Meteorologists recommend waiting until Thursday to start praying. Additionally, you should pray especially hard on Sunday.

Jul 30 Sunny 95°
/67° 10 %
Jul 31 Sunny 96°
/71° 20 %
Aug 01 Mostly Sunny 97°
/71° 20 %
Aug 02 Partly Cloudy 94°
/66° 20 %
Aug 03 Isolated T-Storms 89°
/61° 30 %
Aug 04 Partly Cloudy 89°
/62° 20 %
Aug 05 Scattered Showers 92°
/63° 30 %
Aug 06 Scattered T-Storms 88°
/63° 60 %

UPI not believers in prayer? Did the Unification Church sell UPI recently, and I missed it? UPI was purchased out of bankruptcy by the Rev. Moon, and it operated as a Moonie news outlet for a while. Is that no longer the case?

It just goes to show that those who accuse the rest of us of lacking faith, don't give a whit for the facts.

If God sent a hurricane - or an hurricane as in an historic occasion (which drive me nuts) - could they then claim that they over prayed?

By Bill from Dover (not verified) on 30 Jul 2006 #permalink

The Lubbockians should be at least a little happy for their drought. At least, without rainclouds around there, they aren't likely to get many tornadoes down there.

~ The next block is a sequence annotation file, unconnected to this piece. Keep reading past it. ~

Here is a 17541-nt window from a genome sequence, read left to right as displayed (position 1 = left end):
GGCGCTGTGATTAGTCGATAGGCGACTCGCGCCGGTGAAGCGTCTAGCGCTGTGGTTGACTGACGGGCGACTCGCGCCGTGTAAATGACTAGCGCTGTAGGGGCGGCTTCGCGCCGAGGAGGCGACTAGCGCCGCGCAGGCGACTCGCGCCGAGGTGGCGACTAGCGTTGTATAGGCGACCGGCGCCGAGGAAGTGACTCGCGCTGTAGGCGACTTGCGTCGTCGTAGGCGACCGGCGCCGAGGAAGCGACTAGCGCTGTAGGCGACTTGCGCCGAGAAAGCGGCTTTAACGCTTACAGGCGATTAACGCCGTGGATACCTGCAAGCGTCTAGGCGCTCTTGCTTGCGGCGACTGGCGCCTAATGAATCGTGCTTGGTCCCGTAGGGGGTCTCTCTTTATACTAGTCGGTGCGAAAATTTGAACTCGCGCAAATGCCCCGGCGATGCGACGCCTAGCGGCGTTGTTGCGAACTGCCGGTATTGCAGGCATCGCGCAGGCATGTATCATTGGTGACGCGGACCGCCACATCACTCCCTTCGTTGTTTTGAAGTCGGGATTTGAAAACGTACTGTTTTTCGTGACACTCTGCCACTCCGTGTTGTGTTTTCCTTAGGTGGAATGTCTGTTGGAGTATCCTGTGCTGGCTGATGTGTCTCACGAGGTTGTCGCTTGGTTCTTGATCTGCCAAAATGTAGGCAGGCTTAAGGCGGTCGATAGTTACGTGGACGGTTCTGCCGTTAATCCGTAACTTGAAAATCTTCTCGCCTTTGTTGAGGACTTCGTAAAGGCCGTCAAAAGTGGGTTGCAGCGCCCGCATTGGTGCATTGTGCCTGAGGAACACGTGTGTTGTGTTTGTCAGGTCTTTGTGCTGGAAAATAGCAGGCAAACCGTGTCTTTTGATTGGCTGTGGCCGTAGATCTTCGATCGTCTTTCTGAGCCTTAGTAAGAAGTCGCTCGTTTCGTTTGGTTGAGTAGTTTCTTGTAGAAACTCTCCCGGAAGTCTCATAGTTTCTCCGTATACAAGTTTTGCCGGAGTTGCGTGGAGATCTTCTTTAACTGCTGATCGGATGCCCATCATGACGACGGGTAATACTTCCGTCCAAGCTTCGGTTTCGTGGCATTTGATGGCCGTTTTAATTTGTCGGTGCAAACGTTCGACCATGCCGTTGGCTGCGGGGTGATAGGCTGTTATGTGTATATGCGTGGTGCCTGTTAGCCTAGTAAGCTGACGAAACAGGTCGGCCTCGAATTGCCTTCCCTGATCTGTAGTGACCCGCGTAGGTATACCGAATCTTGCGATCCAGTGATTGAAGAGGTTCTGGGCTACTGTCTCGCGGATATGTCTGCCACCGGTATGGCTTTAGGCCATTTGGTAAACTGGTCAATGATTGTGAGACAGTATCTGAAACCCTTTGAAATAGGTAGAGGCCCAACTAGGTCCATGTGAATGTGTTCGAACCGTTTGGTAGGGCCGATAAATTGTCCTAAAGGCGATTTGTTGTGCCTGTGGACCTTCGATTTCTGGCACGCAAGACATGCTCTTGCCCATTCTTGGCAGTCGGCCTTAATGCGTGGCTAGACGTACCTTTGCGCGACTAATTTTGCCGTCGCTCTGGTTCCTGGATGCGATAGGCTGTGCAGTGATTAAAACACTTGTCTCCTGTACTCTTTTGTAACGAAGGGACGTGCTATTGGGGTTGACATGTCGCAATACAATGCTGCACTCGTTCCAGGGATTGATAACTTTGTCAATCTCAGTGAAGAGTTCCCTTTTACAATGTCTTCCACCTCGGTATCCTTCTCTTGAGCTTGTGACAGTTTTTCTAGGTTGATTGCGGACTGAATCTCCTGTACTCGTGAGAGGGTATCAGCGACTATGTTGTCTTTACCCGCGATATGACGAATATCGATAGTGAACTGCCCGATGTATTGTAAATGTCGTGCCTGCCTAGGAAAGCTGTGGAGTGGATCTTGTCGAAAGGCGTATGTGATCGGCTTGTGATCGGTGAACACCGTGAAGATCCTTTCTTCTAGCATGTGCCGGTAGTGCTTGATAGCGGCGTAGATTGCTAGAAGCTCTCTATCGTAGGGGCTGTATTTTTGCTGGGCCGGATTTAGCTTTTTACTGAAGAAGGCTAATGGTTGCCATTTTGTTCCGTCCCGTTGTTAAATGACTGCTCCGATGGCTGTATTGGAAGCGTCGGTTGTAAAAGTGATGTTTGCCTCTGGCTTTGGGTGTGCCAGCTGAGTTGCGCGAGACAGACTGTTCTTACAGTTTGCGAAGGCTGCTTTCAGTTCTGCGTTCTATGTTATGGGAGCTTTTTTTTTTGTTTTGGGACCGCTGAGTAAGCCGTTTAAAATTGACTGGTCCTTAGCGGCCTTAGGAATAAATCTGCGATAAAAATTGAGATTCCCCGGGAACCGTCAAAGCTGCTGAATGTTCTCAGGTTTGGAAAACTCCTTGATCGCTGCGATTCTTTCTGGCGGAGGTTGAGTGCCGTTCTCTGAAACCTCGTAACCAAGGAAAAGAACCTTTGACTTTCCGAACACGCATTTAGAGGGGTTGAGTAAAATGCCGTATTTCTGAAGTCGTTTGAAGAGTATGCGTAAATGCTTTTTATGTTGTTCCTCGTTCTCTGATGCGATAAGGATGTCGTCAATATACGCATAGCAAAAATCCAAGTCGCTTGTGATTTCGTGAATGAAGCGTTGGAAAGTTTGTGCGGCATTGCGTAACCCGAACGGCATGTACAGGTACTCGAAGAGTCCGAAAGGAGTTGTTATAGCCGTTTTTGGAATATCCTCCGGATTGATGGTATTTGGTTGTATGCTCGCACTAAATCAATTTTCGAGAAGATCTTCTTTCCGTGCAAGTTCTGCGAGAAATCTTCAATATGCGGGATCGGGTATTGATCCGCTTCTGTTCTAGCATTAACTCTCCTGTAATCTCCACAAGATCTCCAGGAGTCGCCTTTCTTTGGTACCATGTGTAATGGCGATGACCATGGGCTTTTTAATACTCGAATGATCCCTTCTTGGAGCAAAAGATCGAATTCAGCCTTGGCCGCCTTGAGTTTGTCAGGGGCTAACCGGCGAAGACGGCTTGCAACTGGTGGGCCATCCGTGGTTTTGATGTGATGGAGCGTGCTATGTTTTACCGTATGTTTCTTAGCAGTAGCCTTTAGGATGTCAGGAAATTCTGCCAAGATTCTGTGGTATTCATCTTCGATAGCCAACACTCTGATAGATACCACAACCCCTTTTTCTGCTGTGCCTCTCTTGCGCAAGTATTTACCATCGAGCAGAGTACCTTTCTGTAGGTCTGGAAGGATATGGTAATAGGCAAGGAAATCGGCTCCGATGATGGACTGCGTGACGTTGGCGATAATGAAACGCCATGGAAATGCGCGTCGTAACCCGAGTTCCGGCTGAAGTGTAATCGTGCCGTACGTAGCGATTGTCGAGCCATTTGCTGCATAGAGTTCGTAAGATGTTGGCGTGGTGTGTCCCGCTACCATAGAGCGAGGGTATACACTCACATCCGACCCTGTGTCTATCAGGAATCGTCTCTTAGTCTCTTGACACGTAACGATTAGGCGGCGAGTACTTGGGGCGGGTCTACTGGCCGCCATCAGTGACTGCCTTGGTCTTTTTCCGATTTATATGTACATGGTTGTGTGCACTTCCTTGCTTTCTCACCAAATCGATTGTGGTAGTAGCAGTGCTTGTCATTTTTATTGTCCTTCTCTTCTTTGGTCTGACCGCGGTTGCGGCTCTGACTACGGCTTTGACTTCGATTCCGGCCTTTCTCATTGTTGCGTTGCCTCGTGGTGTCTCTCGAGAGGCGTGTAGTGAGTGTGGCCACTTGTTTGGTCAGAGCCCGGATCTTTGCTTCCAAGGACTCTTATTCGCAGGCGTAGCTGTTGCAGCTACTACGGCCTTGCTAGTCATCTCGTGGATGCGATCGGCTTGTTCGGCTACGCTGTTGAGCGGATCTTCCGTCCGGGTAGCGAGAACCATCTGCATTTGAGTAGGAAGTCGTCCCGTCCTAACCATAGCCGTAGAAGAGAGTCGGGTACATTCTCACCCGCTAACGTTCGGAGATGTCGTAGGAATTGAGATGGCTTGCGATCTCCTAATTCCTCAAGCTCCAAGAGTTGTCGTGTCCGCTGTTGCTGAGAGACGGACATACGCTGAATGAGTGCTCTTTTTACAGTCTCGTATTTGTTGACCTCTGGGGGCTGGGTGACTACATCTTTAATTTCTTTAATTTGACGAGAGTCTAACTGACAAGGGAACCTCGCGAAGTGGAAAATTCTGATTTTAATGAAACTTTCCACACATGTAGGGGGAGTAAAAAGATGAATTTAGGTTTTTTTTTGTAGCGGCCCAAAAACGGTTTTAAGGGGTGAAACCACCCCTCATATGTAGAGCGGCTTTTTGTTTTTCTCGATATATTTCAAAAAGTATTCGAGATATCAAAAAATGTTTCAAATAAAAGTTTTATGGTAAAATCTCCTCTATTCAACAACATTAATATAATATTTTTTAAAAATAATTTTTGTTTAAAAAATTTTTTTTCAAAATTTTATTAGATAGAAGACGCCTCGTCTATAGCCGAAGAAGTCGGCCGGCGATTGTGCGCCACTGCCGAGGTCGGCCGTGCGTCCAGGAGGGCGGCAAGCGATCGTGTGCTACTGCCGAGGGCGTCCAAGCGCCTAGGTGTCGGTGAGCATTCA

I know it's evil to say this but I so hope for some flooding ;D

During a prolonged drought earlier this year, a sign in my town said "Pray for rain." Not long afterwards, we received four inches of rain in one hour, which flooded one end of town and caused severe damage to a lot of homes. The next day, the sign was changed to "Pray for gentle rain." I didn't pray for either one, but I sure got a kick out of it.

Don't pray, play cricket.

By Neutral Observer (not verified) on 01 Aug 2006 #permalink

FWIW, the Colorado Rockies baseball team has (according to USA Today) "become an organization guided by Christianity," posting Bible quotes in its weight rooms, holding chapel as a team, and "embracing a Christian-based code of conduct they believe will bring them focus and success."

Early in June, pitcher Jason Jennings said: "We do believe that if you do things right and live your life right, good things are going to happen."

That was when the Rockies were 27-24, "having their best season since 1995," and talking about the playoffs. Now they're 51-54 and one game out of the cellar.